Sean Connery returns to play British super-spy James Bond for the fourth time in 1965’s Thunderball; a global smash hit in which the Bond franchise formula arguably solidified for the first time. It may not be the best of Connery’s Bond films – that, to my mind, will always be From Russia with Love (1963) – but it is arguably the most familiar of his films.
When SPECTRE operative Emilio Largo (Adolfo Celi) holds NATO to ransom with a pair of stolen nuclear warheads, British agent James Bond (Sean Connery) is dispatched to the Bahamas to uncover Largo’s plot and save New York and London from catastrophe.
All of the core elements of the James Bond film archetype are front and centre in Thunderball: the far-flung and exotic destinations, the ground-breaking and state-of-the-art screen action, the beautiful but disposable femme-fatales, the witty repartee, the futuristic gadgets, and the facially scarred or disabled antagonist. Each of these elements had appeared before, of course – in Dr No, From Russia with Love, and particularly 1964’s Goldfinger – but here they finally all gelled together. At the time Thunderball marked the least inventive of EON Production’s Bond films to date, but it was and remains undeniably satisfying stuff.
The film marks the last great performance of the late Sean Connery as Bond. While he returns to the role three more times, by 1967’s You Only Look Twice he looks resentfully bored and in both Diamonds Are Forever (1971) and Never Say Never Again (1983) he has the shocked, apologetic look of a man who has made a terrible mistake. Here there is still a charming sense of play about the character – it is dreadfully sexist stuff, but in its historical context it works as intended. It is always easier for Bond to act as a masculine power fantasy if the character himself appears to be having a good time.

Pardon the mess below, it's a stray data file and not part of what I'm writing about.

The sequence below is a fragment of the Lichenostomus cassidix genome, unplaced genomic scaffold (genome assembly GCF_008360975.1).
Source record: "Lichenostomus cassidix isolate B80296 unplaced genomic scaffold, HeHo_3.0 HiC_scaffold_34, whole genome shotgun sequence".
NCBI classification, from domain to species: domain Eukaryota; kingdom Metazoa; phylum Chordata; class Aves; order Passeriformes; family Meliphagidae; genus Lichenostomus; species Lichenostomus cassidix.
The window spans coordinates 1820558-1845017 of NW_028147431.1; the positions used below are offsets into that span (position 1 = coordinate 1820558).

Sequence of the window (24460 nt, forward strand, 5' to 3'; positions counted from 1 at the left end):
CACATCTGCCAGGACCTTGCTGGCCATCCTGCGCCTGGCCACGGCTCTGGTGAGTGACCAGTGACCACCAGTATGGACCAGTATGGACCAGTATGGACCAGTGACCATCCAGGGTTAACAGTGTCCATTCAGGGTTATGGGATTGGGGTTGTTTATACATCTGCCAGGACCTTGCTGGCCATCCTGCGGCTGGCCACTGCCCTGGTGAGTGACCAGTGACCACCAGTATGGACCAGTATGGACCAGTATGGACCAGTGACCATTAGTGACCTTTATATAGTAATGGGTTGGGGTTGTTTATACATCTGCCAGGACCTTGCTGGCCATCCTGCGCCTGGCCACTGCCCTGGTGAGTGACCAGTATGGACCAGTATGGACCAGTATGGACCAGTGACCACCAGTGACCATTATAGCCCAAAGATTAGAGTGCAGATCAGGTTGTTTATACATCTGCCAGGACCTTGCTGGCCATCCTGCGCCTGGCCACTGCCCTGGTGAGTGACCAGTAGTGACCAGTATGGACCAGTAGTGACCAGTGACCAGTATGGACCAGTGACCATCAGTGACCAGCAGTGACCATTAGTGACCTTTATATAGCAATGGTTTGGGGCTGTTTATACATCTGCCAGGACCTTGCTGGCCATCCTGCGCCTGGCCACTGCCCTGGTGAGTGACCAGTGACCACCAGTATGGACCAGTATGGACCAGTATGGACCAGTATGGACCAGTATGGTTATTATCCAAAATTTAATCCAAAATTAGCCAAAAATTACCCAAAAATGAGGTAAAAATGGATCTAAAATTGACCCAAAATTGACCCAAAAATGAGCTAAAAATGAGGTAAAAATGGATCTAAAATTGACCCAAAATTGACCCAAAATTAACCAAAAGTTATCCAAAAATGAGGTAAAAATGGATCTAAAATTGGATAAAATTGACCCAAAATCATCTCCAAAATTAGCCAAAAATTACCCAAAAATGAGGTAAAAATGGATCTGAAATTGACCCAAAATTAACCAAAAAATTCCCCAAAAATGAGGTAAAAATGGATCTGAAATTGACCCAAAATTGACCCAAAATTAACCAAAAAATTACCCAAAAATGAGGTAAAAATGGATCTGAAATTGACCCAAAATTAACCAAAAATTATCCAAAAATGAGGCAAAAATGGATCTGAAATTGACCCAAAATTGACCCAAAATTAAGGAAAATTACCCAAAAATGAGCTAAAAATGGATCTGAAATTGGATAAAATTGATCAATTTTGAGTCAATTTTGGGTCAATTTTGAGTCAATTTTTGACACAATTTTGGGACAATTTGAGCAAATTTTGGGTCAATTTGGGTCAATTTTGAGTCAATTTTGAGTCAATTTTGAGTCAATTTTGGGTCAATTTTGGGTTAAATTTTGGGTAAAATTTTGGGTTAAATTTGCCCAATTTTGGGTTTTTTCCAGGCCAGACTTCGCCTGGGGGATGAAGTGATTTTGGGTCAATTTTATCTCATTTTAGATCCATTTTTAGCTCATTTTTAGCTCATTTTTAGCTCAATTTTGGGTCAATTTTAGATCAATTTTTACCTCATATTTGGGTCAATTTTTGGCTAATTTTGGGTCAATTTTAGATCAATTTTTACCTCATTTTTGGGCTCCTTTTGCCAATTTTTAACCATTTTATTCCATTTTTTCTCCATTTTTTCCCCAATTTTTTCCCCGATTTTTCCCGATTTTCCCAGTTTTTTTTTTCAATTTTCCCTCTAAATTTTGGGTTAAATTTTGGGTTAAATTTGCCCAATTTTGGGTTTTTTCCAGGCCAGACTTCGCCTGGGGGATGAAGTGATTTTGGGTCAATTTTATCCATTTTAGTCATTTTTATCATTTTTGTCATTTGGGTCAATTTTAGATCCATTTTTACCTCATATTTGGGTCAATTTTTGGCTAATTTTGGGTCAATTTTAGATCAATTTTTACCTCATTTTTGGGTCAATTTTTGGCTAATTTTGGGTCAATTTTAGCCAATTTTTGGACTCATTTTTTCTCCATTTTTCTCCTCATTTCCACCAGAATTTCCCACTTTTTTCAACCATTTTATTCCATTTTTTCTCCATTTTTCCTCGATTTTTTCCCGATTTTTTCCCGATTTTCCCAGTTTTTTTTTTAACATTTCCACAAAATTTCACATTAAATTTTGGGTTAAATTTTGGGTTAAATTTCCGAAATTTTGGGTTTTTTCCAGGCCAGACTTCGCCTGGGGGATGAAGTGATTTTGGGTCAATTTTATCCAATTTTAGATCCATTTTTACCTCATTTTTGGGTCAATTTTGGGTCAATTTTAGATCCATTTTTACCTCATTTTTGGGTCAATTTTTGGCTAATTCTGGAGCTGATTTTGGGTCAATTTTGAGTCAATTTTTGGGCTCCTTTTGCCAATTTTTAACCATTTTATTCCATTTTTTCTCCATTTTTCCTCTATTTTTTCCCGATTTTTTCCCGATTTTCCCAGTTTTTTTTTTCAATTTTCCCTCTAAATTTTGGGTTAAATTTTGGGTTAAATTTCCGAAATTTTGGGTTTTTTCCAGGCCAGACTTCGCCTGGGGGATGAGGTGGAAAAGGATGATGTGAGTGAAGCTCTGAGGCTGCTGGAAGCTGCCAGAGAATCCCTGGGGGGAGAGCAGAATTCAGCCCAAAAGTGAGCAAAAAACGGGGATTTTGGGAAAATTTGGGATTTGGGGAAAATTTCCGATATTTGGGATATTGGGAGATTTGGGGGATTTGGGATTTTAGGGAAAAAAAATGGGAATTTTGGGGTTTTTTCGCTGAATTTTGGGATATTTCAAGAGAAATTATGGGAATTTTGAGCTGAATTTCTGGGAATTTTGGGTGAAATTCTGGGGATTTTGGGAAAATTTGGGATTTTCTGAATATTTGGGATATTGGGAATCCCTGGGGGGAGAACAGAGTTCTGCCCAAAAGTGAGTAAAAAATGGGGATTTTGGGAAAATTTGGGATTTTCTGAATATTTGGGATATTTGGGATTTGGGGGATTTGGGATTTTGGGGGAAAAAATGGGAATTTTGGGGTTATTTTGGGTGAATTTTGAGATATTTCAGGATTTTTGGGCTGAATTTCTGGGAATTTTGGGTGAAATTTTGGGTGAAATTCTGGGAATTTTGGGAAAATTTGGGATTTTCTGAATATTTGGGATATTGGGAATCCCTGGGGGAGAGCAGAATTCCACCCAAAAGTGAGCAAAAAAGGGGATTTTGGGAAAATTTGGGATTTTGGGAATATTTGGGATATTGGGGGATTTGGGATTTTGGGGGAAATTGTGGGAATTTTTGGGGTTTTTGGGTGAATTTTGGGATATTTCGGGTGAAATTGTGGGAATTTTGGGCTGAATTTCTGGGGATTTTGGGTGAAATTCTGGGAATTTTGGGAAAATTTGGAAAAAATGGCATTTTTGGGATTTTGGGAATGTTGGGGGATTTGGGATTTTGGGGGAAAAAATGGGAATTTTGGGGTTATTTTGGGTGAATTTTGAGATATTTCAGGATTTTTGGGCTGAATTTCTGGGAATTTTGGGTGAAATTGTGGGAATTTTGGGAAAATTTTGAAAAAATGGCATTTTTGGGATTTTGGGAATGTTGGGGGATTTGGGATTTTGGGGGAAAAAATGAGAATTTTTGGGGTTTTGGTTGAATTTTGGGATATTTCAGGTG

Bond is well matched here by Adolfo Celi as Emilio Largo. While the character is voiced by Robert Rietty (dubbing also affected Claudine Auger as “Bond girl” Domino), Celi brings an impressive combination of maturity and physicality to the role. It is the first time that the villain in a Bond film felt like a genuine one-to-one match for Bond. Previous opponents had matched Bond in terms of smarts or brawn, but not both at the same time. Of course Largo could not be a traditional Bond villain without some sort of injury or disability – here he’s missing an eye, something match Dr No’s prosthetic hands and Blofeld’s facial scars.
Thunderball also sees a ramping-up of the criminal organisation SPECTRE as Bond’s primary enemy. While mentioned in Dr No and lightly referenced in From Russia with Love, Thunderball featured the first major use of the organisation – something repeated for the next three Bond pictures and then revived in 2015’s obviously-titled SPECTRE. The stakes rise from film to film as well: after investigating an agent’s murder, rescuing a Soviet defector, and overcoming a large gold robbery, Bond is tasked here with literally preventing a nuclear holocaust. It is his last stop before he fights SPECTRE’s attempt to cause a Third World War from a hollowed-out volcano lair in You Only Live Twice.
Thunderball‘s extensive underwater fight scenes feel a little dragged-out and overdone, but at the time they were genuinely groundbreaking stuff. Even now they feel like an enjoyable variation on earlier instalments, and are framed by plenty of other more traditional action sequences.
While the formula sets in here, and tends to limit the inventiveness of most future Bond features, there is a pleasant familiarity to Thunderball. There is also the appeal of seeing that formula finally settle into place. It is safe action-packed entertainment, but everything fires on all cylinders and it continues to stand up as a commercial, slickly-delivered entertainment. As one tends to say when movie franchise stretch well into the double-digits: this is one of the good ones.